The key idea of mechanism design is identifying goals first and then attempting to design a system that achieves those goals. In other words, at the beginning of the process, the goals are given, and the ideal mechanism is the unknown. This contrasts with “positive” or predictive economics, which studies the actual or likely outcomes of a given system. In that case, the system is the given, and the outcomes are the unknowns.
Eric Maskin, in his lecture, “An Introduction to Mechanism Design” (Warwick Economics Summit 2014) uses the simple example of a parent wanting to divide a cake between two children. The goal is to divide the cake in such a way that both children are happy. The mechanism could be that one child cuts the cake while the other has first choice of the pieces. The goal of making a “fair division” is known in advance. The mechanism is designed specifically to achieve that goal.
This mechanism is incentive compatible because it allows both children to achieve their goal, defined as getting at least half the cake.
This approach is sometimes referred to as the “engineering” part of economics.
Wikipedia, for instance, defines mechanism design as “a field in economics and game theory that takes an engineering approach to designing economic mechanisms or incentives, toward desired objectives, in strategic settings, where players act rationally.”
Mechanism design is also called “reverse game theory” because it takes the desired objectives as the given data, while the mechanism or “game” which will best achieve those objectives is the unknown in the equation.
Maskin notes in his lecture that the predictive approach constitutes “on the order of 90%” of the study of economics, though mechanism design is growing as a percentage of the total.
Mechanism design “has broad applications, from economics and politics (markets, auctions, voting procedures) to networked-systems (internet interdomain routing, sponsored search auctions).” (Wikipedia)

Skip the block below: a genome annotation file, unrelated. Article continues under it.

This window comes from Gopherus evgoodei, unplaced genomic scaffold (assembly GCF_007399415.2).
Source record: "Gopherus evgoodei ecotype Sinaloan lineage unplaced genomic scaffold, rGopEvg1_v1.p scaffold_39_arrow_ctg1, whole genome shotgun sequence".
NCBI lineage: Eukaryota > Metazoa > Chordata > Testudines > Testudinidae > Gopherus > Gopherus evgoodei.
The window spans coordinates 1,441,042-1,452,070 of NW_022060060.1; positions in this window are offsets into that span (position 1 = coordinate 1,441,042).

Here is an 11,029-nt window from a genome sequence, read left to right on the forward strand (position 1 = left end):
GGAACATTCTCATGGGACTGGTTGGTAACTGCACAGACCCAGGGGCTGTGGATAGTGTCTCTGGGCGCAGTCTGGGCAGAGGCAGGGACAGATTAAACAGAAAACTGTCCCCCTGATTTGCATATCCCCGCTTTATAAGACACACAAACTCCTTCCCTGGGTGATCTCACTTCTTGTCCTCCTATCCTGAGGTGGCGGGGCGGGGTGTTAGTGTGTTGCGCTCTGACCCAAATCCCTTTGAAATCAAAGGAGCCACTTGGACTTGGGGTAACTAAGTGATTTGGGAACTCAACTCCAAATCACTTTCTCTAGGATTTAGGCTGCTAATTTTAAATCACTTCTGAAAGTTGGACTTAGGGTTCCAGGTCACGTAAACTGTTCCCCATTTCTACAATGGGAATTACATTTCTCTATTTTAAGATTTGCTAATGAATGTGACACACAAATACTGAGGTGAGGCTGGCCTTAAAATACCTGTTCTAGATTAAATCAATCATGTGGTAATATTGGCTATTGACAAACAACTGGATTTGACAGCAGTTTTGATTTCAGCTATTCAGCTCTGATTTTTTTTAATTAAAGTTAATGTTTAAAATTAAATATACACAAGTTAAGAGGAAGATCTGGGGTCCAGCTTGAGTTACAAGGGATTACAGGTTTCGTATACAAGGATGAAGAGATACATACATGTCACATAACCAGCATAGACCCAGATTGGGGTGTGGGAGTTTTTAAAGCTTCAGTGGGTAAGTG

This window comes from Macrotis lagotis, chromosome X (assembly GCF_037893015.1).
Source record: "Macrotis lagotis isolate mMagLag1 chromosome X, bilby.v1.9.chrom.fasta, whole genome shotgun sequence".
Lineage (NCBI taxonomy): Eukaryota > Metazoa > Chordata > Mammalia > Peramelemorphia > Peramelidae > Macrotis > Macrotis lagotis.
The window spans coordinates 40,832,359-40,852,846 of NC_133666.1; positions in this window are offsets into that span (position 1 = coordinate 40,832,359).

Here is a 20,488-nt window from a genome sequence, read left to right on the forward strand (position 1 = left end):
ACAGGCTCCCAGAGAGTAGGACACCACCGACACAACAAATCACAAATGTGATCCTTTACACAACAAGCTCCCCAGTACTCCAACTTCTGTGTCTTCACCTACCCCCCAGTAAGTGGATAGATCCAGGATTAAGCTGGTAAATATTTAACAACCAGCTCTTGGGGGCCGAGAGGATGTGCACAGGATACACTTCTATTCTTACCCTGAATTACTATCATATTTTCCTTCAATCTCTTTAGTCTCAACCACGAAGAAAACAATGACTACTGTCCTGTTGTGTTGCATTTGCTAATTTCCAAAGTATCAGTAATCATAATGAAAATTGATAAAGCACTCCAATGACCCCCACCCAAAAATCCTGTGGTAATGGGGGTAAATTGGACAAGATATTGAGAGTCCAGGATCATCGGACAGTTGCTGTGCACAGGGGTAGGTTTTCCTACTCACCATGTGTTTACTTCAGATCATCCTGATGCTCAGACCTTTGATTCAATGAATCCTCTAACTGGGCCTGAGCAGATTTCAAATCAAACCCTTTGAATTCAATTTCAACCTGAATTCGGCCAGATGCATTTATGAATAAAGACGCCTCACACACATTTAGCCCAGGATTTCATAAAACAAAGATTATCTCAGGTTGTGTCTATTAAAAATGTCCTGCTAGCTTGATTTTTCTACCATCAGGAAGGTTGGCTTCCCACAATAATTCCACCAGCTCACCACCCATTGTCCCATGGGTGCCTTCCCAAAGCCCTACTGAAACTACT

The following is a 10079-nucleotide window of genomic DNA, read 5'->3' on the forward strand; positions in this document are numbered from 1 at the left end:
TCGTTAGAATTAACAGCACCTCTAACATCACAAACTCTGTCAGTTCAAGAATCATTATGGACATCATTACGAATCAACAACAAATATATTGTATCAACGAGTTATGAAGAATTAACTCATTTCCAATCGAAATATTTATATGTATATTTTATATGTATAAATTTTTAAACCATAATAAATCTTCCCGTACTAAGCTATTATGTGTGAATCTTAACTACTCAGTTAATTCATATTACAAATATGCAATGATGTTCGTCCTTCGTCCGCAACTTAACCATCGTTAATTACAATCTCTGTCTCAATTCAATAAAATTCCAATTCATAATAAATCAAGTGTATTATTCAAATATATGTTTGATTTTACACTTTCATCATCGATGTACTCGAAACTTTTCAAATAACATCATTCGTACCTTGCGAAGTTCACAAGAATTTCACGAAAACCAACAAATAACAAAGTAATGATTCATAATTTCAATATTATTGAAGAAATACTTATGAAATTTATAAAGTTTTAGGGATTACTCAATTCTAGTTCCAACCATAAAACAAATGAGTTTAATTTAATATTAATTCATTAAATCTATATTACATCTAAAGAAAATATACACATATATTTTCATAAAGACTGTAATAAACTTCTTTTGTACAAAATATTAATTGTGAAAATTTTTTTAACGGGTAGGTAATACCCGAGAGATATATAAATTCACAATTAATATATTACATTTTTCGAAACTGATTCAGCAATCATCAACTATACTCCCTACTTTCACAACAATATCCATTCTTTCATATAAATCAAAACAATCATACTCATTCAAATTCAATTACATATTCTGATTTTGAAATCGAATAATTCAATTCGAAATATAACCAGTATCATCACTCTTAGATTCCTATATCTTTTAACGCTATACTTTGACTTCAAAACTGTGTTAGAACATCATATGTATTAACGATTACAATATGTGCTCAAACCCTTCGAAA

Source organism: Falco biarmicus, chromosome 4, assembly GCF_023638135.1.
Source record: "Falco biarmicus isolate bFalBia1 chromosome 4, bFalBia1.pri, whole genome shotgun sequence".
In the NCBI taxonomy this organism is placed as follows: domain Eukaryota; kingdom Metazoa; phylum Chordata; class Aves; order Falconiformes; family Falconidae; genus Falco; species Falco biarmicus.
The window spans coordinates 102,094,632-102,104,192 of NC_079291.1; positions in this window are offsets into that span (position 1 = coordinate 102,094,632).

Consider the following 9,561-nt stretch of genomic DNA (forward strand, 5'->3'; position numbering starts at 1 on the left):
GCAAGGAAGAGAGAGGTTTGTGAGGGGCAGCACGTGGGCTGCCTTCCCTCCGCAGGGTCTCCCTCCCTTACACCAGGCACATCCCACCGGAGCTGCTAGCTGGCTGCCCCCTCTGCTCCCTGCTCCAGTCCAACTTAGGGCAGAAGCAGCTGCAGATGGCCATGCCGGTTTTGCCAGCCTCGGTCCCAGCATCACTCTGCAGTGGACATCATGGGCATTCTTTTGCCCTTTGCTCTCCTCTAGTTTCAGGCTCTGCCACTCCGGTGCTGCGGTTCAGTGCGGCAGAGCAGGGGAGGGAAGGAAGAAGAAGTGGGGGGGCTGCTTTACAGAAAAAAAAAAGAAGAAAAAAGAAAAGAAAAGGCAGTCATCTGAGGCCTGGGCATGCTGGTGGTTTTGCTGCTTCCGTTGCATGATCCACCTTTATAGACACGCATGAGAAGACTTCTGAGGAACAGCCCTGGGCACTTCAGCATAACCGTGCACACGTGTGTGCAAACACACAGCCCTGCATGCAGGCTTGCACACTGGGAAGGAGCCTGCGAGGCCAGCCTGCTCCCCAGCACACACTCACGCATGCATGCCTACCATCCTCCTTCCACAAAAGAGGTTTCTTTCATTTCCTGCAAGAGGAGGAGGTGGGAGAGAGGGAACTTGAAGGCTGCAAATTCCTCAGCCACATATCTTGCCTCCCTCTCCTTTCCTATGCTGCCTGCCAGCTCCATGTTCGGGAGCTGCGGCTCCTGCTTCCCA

At least partially, in its infancy, mechanism design was an outgrowth of discussions of the relative merits of socialism, communism and capitalism. It also represented an attempt to provide a scientific basis for addressing the “socialist calculation debate“, by providing a theoretical framework for considering systems other than capital markets for allocating the means of production, and a mathematically rigorous approach to asking how a given arrangement might compare to capitalism in terms of efficiency and productivity.
As the Nobel Prize site explains, “[i]n the mid 20th century, economists found themselves in need of a new theoretical framework with which to tackle the comparison of fundamentally different types of economic organization, such as capitalist and socialist institutions. Discussions between the likes of Oskar Lange and Friedrich von Hayek led to the development of the idea that economic institutions could be viewed as communication mechanisms, and set the stage for Leonid Hurwicz to formulate a general mathematical framework for analyzing institutions implementing collective decision making. His ‘Mechanism design theory’, first introduced in 1960, has developed into a powerful and widely-applied tool.” (See the article from which this quote is taken for a brief, non-mathematical explanation of mechanism design.)